I have read both Gifts Differing and Personality Type: An Owner's Manual, so any time you want to cut the condescending instructions to read further, that'd be greatly appreciated. <3

Anyway, no, I don't think that N or T would mean much if not defined by an I/E attitude, which supports my entire point that temperament theory is inferior to function theory because it neglects the directional attitudes of functions.

Since we can clearly both agree that N and T don't mean anything to us without associated I/E attitudes, doesn't this illustrate very clearly the problem with the NT and NF categories? NT and NF do not differentiate based on function attitude, so they are meaningless and ineffective groupings.

It's like you're making my points for me and then repeating my own positions back to me as if correcting me, when in reality you're merely restating things I've already said. I'm afraid you've misunderstood a lot of my positions here.

Lastly, I don't think extreme introversion or extreme extroversion is "natural" for any types, although it is relatively common. I think focusing on developing the auxiliary is the way to achieve personal balance and harmony, and I think you're threatened by my suggestion that there's something wrong with your extremely introverted perspective.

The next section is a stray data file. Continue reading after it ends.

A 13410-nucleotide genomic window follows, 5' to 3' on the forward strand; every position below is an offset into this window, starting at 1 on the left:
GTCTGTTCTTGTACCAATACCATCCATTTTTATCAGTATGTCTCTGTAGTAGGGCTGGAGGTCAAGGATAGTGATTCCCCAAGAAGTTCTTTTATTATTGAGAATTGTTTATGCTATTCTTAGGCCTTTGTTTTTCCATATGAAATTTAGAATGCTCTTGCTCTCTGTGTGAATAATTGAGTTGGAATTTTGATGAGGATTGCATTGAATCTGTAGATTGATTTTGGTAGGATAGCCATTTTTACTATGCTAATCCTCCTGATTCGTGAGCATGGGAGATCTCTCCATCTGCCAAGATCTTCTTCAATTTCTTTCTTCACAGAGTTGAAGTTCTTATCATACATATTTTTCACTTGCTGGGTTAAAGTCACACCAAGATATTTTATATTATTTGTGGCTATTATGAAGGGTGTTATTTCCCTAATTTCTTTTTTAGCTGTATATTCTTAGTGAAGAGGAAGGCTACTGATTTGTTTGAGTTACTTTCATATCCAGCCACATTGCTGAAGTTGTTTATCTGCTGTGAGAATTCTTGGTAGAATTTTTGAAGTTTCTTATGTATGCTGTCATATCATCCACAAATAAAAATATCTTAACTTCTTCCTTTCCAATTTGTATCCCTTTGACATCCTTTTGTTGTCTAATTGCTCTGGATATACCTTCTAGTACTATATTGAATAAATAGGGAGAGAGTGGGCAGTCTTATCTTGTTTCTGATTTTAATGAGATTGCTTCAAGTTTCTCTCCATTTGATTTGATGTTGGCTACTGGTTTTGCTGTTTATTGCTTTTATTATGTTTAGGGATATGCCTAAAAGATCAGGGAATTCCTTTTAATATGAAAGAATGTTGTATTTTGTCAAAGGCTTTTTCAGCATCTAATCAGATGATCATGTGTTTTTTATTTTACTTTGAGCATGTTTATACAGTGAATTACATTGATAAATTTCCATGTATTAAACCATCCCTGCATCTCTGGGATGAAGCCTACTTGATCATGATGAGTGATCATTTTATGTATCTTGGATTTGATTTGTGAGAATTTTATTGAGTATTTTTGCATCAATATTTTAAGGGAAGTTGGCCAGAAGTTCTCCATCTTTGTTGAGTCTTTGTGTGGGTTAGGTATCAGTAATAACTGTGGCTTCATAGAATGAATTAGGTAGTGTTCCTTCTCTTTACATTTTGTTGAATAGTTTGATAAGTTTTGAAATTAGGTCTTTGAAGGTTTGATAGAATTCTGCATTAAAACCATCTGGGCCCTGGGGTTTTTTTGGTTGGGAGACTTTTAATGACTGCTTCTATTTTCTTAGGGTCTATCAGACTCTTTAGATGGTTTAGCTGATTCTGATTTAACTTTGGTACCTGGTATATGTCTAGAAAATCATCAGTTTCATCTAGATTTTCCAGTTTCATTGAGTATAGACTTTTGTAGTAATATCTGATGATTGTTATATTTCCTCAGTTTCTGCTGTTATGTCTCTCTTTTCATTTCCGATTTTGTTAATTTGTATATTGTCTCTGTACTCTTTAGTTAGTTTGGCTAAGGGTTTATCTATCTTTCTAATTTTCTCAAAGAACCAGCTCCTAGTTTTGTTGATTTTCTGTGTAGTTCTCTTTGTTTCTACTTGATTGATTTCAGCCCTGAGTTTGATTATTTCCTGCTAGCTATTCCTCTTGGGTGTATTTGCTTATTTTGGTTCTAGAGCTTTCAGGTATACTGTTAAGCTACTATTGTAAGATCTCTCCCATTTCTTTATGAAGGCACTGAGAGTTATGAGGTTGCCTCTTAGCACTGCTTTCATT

Without a solid extroverted perspective balancing you out, you're unable to pick up externalized patterns of information enough to type people effectively. You understand everything in theory but you can't apply it in practice--which, go figure, is exactly what happens to Schizotypal personalities, which I would guess shows a high correlation with Ti+Ni loops.

Your knowledge on this topic has a lot of depth, but you lack the breadth and cross-contextual perception of a mediating extroverted function, and it really shows. You need to work on that Se. :wink:
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Shadow functions aren't weaker than the first four. They're shadow because they're underlying. All functions co-exist within everyone at all times. There is a reason the inferior function manifests in a very diminished way until later in life when you have a very good grasp on your dominant. You learn to balance the two slowly, and you prefer the one over the other. And believe me, I very well know the difference between function-attitudes and the idea of functions people on these forums seem to have.
You don't seem to have substantiated your claim that shadows aren't weaker than the first four. You stated that claim and then made several unrelated statements about the inferior function.

Anyway, no, I strongly disagree that shadows are used frequently or commonly. The "subconscious motivations" people try to explain via shadow attitudes are most often easily explained via the subconscious influence of the tertiary and inferior. Only in moments of unusual perspective shift are the shadows utilized, imo.